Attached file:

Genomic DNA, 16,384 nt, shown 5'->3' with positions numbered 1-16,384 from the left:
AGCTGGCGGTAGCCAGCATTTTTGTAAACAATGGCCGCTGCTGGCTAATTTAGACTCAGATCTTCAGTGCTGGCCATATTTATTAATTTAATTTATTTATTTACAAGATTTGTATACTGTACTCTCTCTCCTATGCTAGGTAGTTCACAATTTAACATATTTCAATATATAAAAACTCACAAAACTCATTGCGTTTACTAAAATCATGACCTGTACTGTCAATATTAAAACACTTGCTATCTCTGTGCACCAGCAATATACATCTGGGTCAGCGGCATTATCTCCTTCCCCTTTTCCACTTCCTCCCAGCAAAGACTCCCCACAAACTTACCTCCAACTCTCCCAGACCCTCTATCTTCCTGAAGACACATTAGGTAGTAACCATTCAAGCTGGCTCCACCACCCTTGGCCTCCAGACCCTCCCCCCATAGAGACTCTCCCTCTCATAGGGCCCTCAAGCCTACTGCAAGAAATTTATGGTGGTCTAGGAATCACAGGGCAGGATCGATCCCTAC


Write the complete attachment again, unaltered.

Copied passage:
Genomic DNA, 16,384 nt, shown 5'->3' with positions numbered 1-16,384 from the left:
AGCTGGCGGTAGCCAGCATTTTTGTAAACAATGGCCGCTGCTGGCTAATTTAGACTCAGATCTTCAGTGCTGGCCATATTTATTAATTTAATTTATTTATTTACAAGATTTGTATACTGTACTCTCTCTCCTATGCTAGGTAGTTCACAATTTAACATATTTCAATATATAAAAACTCACAAAACTCATTGCGTTTACTAAAATCATGACCTGTACTGTCAATATTAAAACACTTGCTATCTCTGTGCACCAGCAATATACATCTGGGTCAGCGGCATTATCTCCTTCCCCTTTTCCACTTCCTCCCAGCAAAGACTCCCCACAAACTTACCTCCAACTCTCCCAGACCCTCTATCTTCCTGAAGACACATTAGGTAGTAACCATTCAAGCTGGCTCCACCACCCTTGGCCTCCAGACCCTCCCCCCATAGAGACTCTCCCTCTCATAGGGCCCTCAAGCCTACTGCAAGAAATTTATGGTGGTCTAGGAATCACAGGGCAGGATCGATCCCTAC